In the world of Oracle developments, there has been a great deal of discussion about the outsourcing model; that is, whether you should keep your Oracle project onshore or outsource elements (or the entire development) to an offshore location.
The basic premise and advantages of outsourcing overall have been thoroughly documented, and potential wins range from significant cost savings to a reduction in stock levels. Businesses also have an opportunity to focus on their core competencies. However, the debate over whether to keep Oracle developments and implementations onshore is still ripe for discussion.
Each option has its pros and cons. Many believe that for Oracle and other high-tech projects, an onshore approach is the better strategy to take. Let's take a look at the arguments.
The onshore argument
Practical experience and skills are guaranteed in your 'home' country, and the implementation will have been considered with a local or accessible skills base in mind. Europe is well advanced in Oracle and other ERP developments, and there are plenty of well-qualified practitioners in the field. Translate this to low-cost countries in India, Latin America and China, however, and that skills level is not guaranteed, or accredited to a level that may be recognised by UK project leads and employers.
Also consider local market factors. Local and native professionals will understand the technology favoured by the local market. And they have an instinctive sense about how to commercialise and apply it to specific markets and customers. This native knowledge can be incredibly useful.
Intellectual property is another important factor, more for software developments than implementations, but it's important to note that in the Far East in particular, countries are known for failing to observe copyright legislation regarding IP and its protection. Such breaches are less likely to occur in Europe and the US, where the legislation is strong and well understood.
Location is of course a key consideration, and proximity is one powerful benefit of an onshore model. If you outsource to a location that is several thousands of miles away, there is no chance of a quick catch-up meeting. Oracle projects usually benefit from regular face-to-face interactions and meetings, particularly if the project is being run according to agile methodologies. Although daily face-to-face updates are not necessarily a critical success factor to an Oracle implementation or upgrade, their lack of occurrence over time can lead to a build-up of issues.
Consider time as a relative of distance. Conference calls within the UK and Europe are usually not a problem so far as time zones are concerned. But calling China, India or Latin America is another story.
Language barriers are another obvious area of concern, particularly in a highly technical field such as software development. Even if outsourced staff overseas speak English, they may not do so to an ability that allows fluid and flawless communication, which lies at the heart of a successful project.
There are other factors to consider too. Extreme factors such as economic, financial and political stability of common outsourcing countries must be considered within the risk analysis. Local cultures and norms must also be considered; for example, in the Eastern world, it is normal to do as you are told regardless of whether this leads to success or failure. In the UK, the requirements of customers can be questioned to a certain extent, allowing professionals to guide them towards the best solutions for their needs.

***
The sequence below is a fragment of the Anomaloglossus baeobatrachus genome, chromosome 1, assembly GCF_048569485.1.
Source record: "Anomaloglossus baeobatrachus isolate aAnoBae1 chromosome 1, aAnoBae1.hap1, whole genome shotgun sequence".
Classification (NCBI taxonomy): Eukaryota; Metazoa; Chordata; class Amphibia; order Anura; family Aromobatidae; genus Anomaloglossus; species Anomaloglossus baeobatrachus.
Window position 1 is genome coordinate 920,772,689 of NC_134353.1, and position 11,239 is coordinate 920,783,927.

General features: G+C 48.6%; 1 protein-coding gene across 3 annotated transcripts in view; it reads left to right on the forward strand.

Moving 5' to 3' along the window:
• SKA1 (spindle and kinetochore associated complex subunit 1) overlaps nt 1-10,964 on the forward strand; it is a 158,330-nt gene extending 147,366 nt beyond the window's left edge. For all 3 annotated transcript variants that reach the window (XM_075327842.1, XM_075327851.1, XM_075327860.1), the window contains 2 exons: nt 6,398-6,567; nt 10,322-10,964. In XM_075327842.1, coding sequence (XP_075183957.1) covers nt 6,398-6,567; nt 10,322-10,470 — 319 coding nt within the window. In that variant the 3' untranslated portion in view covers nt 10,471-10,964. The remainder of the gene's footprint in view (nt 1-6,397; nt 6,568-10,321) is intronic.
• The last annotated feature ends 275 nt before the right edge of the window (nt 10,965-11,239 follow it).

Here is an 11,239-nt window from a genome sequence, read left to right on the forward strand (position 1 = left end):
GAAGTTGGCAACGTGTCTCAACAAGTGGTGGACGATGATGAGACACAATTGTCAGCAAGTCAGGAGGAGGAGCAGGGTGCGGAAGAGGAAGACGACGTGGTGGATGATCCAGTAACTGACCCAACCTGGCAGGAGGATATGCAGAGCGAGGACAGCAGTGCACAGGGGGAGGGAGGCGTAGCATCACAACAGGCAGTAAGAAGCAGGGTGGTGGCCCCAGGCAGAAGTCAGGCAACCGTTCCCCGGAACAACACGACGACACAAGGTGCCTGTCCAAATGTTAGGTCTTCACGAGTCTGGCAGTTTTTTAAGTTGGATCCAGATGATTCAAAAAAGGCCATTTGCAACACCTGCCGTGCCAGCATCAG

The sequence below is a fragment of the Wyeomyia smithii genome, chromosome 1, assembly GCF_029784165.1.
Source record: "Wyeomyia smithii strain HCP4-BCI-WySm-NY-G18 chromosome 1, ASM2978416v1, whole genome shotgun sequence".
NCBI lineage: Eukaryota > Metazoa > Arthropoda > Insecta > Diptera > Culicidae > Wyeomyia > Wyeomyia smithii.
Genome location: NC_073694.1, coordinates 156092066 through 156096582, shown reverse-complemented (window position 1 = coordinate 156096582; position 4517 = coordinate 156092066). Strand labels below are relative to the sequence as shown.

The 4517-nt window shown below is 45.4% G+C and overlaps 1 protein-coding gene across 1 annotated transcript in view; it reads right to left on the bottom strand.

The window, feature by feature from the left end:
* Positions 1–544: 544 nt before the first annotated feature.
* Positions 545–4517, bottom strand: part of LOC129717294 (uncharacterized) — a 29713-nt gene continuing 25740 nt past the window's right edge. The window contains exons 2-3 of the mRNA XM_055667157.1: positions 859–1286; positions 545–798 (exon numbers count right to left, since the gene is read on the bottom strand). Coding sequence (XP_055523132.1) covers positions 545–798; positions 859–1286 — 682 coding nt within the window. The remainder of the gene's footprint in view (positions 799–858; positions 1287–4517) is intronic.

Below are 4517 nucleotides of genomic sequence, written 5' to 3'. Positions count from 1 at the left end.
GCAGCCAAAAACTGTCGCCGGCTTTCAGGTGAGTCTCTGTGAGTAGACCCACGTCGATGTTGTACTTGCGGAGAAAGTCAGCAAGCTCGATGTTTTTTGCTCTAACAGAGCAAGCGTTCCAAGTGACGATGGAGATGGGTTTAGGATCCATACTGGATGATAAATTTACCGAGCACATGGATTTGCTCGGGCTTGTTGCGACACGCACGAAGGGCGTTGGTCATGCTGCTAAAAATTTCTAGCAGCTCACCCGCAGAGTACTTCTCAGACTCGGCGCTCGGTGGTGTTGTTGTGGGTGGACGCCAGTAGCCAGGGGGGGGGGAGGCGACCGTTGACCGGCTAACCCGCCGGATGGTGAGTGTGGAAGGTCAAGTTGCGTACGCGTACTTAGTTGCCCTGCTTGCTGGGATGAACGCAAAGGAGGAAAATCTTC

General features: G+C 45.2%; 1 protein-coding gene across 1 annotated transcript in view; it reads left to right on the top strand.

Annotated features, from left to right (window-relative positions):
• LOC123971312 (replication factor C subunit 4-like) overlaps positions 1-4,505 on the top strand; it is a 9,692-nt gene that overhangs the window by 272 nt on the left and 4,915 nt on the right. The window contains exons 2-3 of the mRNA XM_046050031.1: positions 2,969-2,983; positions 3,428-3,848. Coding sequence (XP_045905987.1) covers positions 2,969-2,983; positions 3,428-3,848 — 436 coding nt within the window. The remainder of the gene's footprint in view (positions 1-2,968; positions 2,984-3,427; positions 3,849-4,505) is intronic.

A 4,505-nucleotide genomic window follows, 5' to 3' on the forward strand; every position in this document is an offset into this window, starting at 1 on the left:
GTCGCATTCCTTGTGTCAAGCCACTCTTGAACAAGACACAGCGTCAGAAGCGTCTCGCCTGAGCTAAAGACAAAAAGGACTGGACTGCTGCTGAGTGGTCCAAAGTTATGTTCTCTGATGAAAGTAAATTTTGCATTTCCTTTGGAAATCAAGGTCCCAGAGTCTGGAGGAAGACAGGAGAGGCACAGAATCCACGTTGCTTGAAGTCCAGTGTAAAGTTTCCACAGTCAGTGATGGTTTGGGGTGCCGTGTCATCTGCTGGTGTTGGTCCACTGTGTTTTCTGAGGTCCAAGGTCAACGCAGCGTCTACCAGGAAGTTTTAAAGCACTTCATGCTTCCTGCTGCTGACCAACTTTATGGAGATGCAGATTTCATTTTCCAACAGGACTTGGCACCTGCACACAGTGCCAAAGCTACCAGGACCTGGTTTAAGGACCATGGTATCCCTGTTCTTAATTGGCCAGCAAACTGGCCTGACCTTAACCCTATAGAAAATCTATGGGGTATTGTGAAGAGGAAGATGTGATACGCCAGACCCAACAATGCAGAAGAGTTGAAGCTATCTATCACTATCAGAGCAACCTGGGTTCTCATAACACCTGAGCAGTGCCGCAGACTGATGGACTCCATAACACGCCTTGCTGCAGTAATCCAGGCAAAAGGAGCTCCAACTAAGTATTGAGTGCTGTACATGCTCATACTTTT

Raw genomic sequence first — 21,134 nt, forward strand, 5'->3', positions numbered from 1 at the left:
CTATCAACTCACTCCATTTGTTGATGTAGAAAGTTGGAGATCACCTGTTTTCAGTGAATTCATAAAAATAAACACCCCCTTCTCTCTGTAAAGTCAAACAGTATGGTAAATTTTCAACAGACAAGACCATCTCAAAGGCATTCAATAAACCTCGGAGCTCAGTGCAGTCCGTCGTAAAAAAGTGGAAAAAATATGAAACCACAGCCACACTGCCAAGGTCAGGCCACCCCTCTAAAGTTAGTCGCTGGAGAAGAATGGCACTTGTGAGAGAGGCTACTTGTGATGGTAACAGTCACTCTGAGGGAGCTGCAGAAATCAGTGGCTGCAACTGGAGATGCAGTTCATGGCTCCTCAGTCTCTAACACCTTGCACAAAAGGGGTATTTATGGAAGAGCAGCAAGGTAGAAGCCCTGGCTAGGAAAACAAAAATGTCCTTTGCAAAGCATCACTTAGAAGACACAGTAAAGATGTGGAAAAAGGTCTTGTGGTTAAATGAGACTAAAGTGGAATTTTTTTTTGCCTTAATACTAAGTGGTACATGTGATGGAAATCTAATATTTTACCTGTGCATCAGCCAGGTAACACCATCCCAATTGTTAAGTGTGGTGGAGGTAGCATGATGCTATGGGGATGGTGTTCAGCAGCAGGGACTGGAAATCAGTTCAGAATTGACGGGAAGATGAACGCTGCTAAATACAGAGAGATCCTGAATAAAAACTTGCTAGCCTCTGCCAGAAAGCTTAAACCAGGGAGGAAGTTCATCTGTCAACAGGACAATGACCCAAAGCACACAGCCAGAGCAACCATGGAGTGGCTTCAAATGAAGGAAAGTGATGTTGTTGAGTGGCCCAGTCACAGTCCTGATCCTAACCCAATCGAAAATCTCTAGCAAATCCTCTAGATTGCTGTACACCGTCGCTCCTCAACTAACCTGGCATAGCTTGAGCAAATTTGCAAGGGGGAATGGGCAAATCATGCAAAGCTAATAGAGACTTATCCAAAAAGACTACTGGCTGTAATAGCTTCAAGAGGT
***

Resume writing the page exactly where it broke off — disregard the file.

The case for offshore
Of course, despite the potential downsides to establishing projects offshore, there is a powerful positive. The main one being cost. And from a GBP perspective, the lure of outsourcing overseas can be highly attractive. For example, hiring staff in India can result in savings of up to 60% compared to hiring in the UK. In China, the wage bill may be as little as 25% of that in Britain. Of course, the experience and quality of staff must be of an acceptable standard.
Hidden costs must also be considered, including interpretation costs and the need for increased project management costs. There are instances where outsourcing offshore can certainly make sense, such as for product testing, fixing, data testing, data loading and routine work. However, as a general rule, Oracle projects will tend to work best with an onshore team.
A third way?
There is also a third way, known as the onshore offshore method, or 'following the sun', which occurs when projects operate around the clock by using offshore providers during times of local downtime. This can be interesting if the right talent can be recruited and appropriate tasks are handed off to the offshore team. This approach can provide the benefits of cost savings and speed of implementation, although project management will also be needed around the clock, ensuring that project managers are able to hand over responsibility to each other at the start and end of their shifts. It also creates a highly pressurised project plan and delivery pattern that can be too ambitious for some projects, leading to communication issues through rushed work. And frustration when queries cannot be answered by the other party when they are offline.
Author: Andrew Thurstans, Maximus IT